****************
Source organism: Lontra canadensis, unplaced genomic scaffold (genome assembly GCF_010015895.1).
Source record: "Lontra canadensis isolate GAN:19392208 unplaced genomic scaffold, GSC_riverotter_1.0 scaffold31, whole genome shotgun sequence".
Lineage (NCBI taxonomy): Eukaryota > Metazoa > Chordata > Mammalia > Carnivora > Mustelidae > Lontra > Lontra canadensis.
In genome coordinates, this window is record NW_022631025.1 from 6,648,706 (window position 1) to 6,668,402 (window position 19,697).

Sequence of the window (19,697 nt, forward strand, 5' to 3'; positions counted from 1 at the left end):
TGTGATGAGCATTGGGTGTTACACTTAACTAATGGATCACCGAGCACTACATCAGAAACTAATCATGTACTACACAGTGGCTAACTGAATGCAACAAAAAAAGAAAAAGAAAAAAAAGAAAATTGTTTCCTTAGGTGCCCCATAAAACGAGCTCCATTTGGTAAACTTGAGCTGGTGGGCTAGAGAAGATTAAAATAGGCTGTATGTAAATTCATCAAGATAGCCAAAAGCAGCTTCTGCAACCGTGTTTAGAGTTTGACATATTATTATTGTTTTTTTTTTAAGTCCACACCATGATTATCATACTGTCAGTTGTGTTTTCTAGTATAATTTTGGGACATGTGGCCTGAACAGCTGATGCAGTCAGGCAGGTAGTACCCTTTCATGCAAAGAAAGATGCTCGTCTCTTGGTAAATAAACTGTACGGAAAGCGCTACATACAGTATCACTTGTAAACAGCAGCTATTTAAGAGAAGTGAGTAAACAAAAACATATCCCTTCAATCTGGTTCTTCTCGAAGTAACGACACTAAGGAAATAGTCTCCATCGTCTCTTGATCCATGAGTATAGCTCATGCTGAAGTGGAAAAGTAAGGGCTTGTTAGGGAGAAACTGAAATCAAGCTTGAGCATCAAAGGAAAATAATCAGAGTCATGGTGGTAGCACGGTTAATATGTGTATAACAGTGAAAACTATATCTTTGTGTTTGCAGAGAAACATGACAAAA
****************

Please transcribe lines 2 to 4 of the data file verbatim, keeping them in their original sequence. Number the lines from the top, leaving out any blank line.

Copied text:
Source record: "Lontra canadensis isolate GAN:19392208 unplaced genomic scaffold, GSC_riverotter_1.0 scaffold31, whole genome shotgun sequence".
Lineage (NCBI taxonomy): Eukaryota > Metazoa > Chordata > Mammalia > Carnivora > Mustelidae > Lontra > Lontra canadensis.
In genome coordinates, this window is record NW_022631025.1 from 6,648,706 (window position 1) to 6,668,402 (window position 19,697).